BIRD OF THE WEEK: 10/3/2014
SCIENTIFIC NAME: Selasphorus sasin
HABITAT: Moist Pacific coastal areas during breeding; forest edge and scrub in Mexico in winter
If you thought this was a Rufous Hummingbird, you're not far off: The Allen's Hummingbird is very similar to the closely related Rufous Hummingbird, and the two species occasionally hybridize. In fact, female and juvenile Allen's and Rufous Hummingbirds usually cannot be easily distinguished from one another in the field.
Allen's stands apart from Rufous in other ways, though: This species has one of the most restricted breeding and wintering ranges of any U.S.-breeding hummingbird, very unlike the wide-ranging Ruby-throated Hummingbird.
Allen's migratory pattern is also unusual. Males arrive on breeding grounds in the middle of winter, leaving Mexico as early as late fall, and depart breeding grounds as early as late spring.
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"I worked for several seasons at Point Blue Conservation Science at Point Reyes National Seashore," says George Wallace, ABC's Vice President for Oceans and Islands. "It was a sure sign of spring when the first displaying male Allen's showed up in late February, though we had to wait a long time for other neotropical migrants to arrive!"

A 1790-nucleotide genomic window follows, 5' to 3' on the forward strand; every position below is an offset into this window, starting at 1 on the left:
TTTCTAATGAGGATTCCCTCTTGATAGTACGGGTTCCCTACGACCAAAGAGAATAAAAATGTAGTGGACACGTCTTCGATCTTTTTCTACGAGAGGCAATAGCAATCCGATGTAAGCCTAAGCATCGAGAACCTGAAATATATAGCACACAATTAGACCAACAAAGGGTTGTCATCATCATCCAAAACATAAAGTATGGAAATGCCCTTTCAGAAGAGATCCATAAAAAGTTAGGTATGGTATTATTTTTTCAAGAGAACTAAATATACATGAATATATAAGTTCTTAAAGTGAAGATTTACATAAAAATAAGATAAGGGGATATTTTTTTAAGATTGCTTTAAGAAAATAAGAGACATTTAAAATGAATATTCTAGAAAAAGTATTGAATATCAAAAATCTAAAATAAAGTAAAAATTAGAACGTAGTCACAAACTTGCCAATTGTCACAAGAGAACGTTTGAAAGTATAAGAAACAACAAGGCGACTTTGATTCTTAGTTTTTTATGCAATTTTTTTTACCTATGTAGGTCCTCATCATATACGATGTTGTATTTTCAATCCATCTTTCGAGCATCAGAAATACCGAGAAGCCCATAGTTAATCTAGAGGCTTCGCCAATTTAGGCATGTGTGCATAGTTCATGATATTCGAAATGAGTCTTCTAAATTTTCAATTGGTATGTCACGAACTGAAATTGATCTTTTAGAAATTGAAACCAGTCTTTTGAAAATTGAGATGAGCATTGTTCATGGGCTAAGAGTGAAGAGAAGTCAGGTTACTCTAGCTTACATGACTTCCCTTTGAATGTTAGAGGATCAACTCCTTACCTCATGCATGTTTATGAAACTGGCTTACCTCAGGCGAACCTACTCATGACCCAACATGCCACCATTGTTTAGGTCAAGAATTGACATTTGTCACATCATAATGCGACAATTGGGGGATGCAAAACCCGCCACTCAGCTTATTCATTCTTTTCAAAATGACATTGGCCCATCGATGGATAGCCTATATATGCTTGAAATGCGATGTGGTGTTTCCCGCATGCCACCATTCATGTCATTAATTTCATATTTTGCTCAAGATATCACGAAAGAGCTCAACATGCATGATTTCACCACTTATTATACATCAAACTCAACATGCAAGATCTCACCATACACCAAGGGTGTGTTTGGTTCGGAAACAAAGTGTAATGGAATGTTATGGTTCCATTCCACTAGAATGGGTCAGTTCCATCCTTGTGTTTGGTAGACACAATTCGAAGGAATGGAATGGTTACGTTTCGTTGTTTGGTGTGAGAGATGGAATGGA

Male Allen's Hummingbirds on their territory have a spectacular display, starting with a pendulous, shuttling flight and followed by a high-speed, J-shaped dive from about 100 feet. As if the display alone weren't enough, the dive is accompanied by a loud buzz and metallic shriek.
These birds are also extremely aggressive, routing any other male Allen's, other hummingbird species—and even birds several times larger than themselves, such as kestrels and hawks.
In his recent book, Steven Johnson coins the term “Hummingbird Effect” to make the point that innovation in one realm can trigger unpredictable and unexpected advancement in others. We not only agree, but have dozens of examples of how great American bird conservation projects make considerable, sometimes unexpected contributions to other important causes including amphibian conservation, human health, food safety, climate change, water conservation, and home energy savings. Support the Hummingbird Effect today.
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